Last year ACOSS (Australian Council of Social Services) released their report Inequality in Australia: a Nation Divided.  The report revealed that, when it comes to income inequality, Australia’s income inequality is higher than average for the OECD, although not as bad as in the US or the UK. In terms of […]

Is income inequality really an issue in Australia?

There are a number of reasons why inequality may harm a country’s economic performance. At a microeconomic level, inequality increases ill health and health spending and reduces the educational performance of the poor. These two factors lead to a reduction in the productive potential of the work force. At a […]

Why everyone benefits from a more equal society

“…… when it came to poverty among the elderly, Australia scored very badly. The study found the 33.5 per cent of 66-75 year olds live in poverty. That’s 2.5 times the OECD average.” (read more)

OECD report shows Australia needs to do better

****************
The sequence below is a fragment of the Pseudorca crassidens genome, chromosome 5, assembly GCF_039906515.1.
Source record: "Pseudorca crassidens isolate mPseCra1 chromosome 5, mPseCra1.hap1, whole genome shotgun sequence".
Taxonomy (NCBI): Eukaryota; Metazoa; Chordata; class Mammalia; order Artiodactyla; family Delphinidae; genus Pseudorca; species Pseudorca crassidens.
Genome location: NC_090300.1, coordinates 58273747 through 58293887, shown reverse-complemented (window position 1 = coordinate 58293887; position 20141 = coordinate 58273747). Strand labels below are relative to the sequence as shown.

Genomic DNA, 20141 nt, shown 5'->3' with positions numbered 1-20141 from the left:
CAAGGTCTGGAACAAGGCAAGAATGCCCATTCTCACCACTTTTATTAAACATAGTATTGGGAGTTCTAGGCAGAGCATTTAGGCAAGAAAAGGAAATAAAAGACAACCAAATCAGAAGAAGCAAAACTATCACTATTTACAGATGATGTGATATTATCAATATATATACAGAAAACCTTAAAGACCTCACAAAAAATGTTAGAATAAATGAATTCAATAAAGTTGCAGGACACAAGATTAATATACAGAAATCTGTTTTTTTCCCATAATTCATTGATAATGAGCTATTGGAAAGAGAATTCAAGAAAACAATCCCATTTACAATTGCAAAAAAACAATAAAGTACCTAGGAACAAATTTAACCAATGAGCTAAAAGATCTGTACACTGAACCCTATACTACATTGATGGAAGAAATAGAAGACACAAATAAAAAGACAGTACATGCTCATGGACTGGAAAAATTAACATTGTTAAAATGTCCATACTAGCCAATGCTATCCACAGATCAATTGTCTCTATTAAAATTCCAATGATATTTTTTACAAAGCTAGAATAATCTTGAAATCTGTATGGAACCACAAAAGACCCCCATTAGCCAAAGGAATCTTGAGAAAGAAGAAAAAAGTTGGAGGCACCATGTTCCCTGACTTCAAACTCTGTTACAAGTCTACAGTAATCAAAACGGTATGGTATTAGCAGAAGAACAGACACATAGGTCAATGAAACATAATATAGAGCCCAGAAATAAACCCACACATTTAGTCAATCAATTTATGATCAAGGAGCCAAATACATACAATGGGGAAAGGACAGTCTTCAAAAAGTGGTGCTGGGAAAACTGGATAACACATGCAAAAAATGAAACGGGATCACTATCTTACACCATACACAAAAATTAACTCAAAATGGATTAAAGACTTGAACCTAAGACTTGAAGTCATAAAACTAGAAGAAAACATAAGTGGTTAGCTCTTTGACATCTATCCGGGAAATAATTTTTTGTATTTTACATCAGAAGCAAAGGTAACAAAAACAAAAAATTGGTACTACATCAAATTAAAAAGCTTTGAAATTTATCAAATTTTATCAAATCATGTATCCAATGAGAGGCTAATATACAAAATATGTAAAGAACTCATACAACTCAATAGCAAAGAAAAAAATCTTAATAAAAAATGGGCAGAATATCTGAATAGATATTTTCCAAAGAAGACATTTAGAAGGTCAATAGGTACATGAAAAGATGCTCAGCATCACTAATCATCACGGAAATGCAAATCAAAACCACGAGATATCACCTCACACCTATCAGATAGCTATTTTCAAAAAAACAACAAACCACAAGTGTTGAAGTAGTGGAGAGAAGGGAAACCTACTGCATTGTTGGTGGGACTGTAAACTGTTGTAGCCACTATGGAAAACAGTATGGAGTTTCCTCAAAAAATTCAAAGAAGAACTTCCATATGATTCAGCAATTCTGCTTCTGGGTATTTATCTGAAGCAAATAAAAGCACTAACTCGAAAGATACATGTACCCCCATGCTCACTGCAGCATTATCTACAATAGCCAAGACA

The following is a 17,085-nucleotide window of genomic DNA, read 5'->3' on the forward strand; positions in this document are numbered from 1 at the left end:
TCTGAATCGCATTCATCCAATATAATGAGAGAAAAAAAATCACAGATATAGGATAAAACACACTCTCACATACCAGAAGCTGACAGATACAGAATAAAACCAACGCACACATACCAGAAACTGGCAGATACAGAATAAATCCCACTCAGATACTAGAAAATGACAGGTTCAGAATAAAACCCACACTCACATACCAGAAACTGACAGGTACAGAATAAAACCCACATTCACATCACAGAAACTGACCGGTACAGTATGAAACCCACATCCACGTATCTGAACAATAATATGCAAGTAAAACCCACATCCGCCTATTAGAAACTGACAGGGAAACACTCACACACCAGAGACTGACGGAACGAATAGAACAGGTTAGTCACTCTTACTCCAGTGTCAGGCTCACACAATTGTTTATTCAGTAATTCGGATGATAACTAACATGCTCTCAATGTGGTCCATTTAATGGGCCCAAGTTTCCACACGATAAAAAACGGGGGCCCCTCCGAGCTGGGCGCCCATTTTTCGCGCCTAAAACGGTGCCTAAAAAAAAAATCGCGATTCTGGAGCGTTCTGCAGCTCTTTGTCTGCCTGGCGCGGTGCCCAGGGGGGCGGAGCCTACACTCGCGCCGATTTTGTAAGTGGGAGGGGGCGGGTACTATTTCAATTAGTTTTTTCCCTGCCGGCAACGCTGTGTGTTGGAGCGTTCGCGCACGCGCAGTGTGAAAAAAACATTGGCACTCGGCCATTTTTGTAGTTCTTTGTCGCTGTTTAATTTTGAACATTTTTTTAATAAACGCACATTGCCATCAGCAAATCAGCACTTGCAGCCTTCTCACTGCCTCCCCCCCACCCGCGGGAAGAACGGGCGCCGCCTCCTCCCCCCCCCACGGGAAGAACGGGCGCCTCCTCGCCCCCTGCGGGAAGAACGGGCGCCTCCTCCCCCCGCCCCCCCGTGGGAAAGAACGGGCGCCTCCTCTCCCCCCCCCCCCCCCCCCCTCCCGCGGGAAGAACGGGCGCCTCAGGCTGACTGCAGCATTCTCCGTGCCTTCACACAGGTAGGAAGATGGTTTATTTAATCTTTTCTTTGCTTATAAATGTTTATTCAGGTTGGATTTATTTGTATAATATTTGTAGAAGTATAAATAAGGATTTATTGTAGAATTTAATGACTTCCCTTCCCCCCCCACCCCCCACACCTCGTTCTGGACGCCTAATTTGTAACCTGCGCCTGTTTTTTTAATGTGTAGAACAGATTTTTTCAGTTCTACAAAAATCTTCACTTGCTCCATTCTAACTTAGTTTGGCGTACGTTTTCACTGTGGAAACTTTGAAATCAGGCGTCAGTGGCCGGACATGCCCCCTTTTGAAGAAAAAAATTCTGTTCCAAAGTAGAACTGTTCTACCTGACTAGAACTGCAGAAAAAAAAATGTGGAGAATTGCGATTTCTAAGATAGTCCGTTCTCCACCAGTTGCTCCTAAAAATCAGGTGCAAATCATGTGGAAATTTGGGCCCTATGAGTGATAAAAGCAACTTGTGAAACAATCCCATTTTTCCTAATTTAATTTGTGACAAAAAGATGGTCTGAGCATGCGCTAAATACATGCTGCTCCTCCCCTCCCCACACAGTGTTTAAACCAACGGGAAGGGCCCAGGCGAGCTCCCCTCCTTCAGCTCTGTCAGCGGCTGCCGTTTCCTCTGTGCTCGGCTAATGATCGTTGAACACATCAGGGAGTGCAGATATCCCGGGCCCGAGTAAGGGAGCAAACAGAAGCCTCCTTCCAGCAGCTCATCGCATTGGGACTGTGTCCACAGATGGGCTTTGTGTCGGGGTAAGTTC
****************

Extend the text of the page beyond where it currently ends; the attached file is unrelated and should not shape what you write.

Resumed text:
In his June 28 article in they Sydney Morning Herald Andrew Leigh says that maintaining pro-growth policies, improving our education system and ensuring our welfare spending is targeted to the neediest are good first steps at closing the gulf between the rich and the rest. But this isn’t all that […]

Caring about inequality

The Guardian has reported that an experimental three-year program involving 40 homeless people has illustrated a way to virtually eradicate long-term homelessness in Australia, according to the charity that has overseen the project. The project is called Journey to Social Inclusion. This article has created some discussion here in our […]

Can homelessness be eradicated

“The most effective way to address poverty and urban decline is to address their root causes, which involve the vast and growing inequalities of income, wealth, and political power. Focusing narrowly on revitalizing poverty-stricken neighborhoods, and relying on “market” forces to solve these problems, is shortsighted and misguided. Read on […]

Confronting inequality

Astonishing. ” The US study found it was ultimately cheaper for taxpayers to help these poor families move to lower-poverty areas. Taxpayers were already paying to subsidise housing for the families in the study, so the only extra costs came in the counselling offered to help them move, which cost […]

Investment in children’s futures changes everyone’s futures